Before Paris and Lindsay, there was Emma
Whenever my fellow library workers have asked in the past week what I've been reading, I often get blank looks when I reply I've been reading a biography of Emma Hamilton. Yet, if one could imagine the popular tabloids of today being published two centuries ago, Hamilton would be as ubiqitous in pop culture as Britany Spears and Paris Hilton are today. Virtually unknown on this side of the Atlantic, Hamilton's remains notorious in Great Britain, mostly for her blatent pursuit, while married, of British naval hero Admiral Nelson. In fact she is still such a well-known figure in Britain that she pops up in strange places (fans of Jasper Fforde's series might recall her brief fling with Hamlet in the Thursday Next novel Something Rotten).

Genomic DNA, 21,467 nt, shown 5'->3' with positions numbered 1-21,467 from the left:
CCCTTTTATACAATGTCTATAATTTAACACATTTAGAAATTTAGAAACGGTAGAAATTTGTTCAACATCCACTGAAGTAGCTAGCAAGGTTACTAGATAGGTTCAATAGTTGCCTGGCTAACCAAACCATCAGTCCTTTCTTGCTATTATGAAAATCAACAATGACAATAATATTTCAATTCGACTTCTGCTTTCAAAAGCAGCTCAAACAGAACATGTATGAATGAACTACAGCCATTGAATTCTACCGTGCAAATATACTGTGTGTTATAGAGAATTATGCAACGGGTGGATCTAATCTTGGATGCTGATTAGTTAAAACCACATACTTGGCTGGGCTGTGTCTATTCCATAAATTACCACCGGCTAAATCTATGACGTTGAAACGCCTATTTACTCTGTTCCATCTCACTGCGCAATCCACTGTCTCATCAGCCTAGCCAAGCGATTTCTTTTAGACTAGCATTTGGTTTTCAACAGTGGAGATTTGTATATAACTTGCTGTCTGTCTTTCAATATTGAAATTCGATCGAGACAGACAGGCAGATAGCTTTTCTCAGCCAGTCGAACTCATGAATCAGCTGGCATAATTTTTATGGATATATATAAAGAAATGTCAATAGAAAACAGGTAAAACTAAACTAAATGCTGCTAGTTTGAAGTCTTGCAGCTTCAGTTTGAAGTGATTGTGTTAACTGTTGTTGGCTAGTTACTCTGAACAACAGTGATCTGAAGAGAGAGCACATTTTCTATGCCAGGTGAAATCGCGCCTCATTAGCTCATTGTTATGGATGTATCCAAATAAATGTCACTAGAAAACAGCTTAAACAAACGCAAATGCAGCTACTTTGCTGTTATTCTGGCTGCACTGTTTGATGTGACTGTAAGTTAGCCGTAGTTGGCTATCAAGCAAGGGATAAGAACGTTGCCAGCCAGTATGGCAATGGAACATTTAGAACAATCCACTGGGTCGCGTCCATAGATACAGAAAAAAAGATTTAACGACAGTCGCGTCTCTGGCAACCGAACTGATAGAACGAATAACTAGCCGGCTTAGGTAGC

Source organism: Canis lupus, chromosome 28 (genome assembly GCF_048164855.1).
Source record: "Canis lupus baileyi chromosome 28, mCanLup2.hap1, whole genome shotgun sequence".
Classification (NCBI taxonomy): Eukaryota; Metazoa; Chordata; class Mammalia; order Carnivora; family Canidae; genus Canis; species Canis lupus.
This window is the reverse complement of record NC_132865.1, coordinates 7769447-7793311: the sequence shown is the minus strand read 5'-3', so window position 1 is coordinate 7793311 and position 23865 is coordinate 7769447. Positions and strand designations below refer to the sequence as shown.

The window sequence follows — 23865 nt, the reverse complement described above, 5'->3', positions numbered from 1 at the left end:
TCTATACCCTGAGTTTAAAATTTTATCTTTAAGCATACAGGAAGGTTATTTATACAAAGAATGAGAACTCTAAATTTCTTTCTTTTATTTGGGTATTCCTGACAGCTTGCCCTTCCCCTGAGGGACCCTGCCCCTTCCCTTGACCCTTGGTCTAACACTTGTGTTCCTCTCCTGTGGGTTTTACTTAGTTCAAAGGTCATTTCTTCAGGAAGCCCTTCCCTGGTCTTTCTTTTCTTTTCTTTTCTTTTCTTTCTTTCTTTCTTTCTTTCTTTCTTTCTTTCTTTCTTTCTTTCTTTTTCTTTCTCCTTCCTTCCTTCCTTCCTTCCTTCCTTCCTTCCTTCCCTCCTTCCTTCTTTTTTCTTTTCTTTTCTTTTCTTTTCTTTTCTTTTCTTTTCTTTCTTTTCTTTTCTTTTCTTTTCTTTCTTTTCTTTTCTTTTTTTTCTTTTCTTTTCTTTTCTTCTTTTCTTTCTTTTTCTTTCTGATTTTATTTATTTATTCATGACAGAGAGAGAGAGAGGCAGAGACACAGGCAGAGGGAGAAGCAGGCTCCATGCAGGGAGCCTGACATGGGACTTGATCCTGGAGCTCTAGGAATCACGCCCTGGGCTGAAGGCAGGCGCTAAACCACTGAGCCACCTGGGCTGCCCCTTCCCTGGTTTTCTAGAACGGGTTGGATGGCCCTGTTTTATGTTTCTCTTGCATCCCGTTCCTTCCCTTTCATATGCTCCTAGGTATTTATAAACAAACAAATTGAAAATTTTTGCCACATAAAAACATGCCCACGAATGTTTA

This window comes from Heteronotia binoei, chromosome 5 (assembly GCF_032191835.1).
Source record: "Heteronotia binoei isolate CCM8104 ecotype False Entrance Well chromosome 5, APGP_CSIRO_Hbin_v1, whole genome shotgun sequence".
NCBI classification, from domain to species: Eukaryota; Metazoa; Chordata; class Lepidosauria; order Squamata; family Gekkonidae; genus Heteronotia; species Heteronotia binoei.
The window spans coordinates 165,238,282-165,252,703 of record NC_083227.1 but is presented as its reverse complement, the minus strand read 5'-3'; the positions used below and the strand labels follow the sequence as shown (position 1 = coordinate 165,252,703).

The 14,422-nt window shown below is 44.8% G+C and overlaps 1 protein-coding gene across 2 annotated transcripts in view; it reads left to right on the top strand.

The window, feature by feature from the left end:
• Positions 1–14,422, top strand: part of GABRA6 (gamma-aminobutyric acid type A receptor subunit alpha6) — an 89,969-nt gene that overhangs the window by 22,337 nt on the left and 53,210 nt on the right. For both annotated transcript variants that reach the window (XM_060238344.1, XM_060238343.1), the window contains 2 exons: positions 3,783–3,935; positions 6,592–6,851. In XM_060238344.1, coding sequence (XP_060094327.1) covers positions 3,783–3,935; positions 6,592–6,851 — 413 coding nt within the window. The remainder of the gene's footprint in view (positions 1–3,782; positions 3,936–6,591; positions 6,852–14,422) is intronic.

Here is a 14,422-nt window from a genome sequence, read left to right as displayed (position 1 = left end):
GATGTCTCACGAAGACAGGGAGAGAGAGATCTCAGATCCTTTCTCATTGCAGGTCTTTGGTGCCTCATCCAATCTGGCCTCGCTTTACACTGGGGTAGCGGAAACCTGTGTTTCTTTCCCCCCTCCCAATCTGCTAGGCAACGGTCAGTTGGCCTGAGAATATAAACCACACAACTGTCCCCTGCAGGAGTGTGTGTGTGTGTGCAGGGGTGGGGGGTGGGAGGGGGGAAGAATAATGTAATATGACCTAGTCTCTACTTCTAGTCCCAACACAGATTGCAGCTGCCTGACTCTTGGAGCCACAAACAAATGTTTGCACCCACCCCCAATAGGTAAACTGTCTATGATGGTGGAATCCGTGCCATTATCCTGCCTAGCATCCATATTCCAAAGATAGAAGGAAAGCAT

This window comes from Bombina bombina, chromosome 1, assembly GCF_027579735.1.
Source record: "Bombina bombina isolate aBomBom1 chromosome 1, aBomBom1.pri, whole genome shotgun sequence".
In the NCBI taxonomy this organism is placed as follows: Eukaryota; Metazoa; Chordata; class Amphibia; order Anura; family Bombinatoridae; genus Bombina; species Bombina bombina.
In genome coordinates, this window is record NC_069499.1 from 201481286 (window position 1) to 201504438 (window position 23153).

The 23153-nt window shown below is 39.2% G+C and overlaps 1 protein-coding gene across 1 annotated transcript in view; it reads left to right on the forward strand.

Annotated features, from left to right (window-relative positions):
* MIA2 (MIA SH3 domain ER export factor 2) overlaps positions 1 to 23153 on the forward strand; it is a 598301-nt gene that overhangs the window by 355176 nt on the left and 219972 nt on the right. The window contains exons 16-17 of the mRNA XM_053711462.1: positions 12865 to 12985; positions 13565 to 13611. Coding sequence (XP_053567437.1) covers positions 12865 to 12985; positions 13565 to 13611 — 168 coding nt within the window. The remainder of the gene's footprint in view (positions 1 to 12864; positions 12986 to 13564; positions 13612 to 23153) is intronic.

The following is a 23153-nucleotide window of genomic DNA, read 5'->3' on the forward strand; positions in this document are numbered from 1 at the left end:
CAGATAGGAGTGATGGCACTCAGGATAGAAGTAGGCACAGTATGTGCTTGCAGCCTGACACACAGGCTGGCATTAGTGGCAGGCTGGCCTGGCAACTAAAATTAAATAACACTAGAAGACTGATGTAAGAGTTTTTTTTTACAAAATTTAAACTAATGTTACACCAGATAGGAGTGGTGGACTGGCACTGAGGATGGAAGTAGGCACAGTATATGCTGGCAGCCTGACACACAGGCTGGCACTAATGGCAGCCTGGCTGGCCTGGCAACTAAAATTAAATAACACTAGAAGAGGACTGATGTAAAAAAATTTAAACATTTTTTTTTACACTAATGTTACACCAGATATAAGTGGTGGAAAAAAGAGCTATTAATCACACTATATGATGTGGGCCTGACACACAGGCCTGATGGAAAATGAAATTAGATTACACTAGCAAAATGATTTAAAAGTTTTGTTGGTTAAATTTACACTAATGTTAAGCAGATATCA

Kate Williams' biography, England's Mistress: The Infamous Life of Emma Hamilton, presents a sympathetic portrait of Hamilton. Playing up her influence on culture and politics as much as her romantic adventures, Williams skillfully captures Hamilton's rise from coal mining Lancashire to her arrival in London, her job as a maidservant and her eventual climb to the highest levels of the aristocracy. But it is in the lively portrait of late 18th and early 19th century English society that Williams succeeds at best. Her depiction of the London Hamilton navigated is filled with quack doctors plying their trade, artists searching for the next great face to present to patrons, and actresses and prostitutes dreaming of riches and a better life.
Hamilton was able to achieve her dream of wealth (or at least the illusion of riches) but never security. There's a sense of the inevitable with her story, but in Williams's telling it's the story of a life lived in full.